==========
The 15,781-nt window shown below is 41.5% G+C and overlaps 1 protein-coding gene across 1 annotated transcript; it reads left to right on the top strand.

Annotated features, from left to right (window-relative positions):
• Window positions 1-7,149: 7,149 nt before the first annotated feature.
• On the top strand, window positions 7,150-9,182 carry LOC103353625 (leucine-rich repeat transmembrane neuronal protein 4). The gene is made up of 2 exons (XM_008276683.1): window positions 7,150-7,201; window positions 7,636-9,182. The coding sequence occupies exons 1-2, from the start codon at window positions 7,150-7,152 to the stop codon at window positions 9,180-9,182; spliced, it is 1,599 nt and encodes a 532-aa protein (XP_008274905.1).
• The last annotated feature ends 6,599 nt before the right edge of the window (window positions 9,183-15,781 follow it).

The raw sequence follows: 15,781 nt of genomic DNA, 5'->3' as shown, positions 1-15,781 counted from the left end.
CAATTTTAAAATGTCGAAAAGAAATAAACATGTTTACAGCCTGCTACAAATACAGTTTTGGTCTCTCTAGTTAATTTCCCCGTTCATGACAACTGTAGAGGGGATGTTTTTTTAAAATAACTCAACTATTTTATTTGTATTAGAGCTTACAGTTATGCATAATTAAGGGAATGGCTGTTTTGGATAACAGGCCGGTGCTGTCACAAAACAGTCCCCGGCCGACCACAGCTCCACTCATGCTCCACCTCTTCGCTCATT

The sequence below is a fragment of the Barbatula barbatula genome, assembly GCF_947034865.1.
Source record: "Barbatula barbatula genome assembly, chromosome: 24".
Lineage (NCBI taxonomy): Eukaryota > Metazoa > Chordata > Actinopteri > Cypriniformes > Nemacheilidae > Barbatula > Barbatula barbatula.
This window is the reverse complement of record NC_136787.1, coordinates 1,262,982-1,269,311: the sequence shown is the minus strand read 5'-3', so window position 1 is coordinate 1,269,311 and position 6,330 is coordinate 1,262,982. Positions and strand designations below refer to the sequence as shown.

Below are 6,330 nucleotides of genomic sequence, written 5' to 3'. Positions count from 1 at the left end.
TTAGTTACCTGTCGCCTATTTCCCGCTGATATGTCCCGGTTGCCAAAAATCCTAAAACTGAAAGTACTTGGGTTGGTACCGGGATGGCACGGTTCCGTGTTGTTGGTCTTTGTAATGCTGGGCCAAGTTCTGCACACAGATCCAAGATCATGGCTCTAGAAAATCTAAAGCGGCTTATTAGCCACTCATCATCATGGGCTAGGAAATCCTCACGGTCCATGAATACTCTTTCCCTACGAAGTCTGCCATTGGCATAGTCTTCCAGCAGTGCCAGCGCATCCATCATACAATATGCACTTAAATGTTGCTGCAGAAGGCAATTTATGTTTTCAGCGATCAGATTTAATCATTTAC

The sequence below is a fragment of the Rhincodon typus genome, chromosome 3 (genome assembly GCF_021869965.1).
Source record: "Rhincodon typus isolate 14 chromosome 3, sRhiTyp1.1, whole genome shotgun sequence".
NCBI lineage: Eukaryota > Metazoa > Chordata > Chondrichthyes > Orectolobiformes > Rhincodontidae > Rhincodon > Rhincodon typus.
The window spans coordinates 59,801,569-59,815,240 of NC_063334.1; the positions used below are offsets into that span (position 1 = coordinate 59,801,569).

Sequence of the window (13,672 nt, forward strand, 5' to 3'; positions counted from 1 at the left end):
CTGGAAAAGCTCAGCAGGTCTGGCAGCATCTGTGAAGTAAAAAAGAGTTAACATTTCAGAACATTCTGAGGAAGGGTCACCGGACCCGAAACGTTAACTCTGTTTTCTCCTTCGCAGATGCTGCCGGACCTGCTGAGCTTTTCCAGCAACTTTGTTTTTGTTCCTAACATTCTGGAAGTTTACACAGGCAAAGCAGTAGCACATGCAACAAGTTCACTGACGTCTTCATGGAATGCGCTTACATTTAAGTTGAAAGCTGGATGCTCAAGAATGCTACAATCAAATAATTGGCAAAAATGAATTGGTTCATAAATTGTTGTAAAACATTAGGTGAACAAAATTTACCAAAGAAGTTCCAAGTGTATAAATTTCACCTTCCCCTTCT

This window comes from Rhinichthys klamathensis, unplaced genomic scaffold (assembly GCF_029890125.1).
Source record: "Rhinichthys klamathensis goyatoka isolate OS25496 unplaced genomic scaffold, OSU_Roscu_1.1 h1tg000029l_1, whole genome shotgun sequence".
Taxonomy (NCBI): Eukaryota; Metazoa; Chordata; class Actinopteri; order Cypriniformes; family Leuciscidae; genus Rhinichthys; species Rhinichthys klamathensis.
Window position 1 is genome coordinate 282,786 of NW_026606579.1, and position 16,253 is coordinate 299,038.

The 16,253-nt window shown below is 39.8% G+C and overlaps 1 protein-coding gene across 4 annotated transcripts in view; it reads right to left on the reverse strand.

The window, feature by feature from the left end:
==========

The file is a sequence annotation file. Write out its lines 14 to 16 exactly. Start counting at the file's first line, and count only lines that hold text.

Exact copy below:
The sequence below is a fragment of the Rhincodon typus genome, chromosome 3 (genome assembly GCF_021869965.1).
Source record: "Rhincodon typus isolate 14 chromosome 3, sRhiTyp1.1, whole genome shotgun sequence".
NCBI lineage: Eukaryota > Metazoa > Chordata > Chondrichthyes > Orectolobiformes > Rhincodontidae > Rhincodon > Rhincodon typus.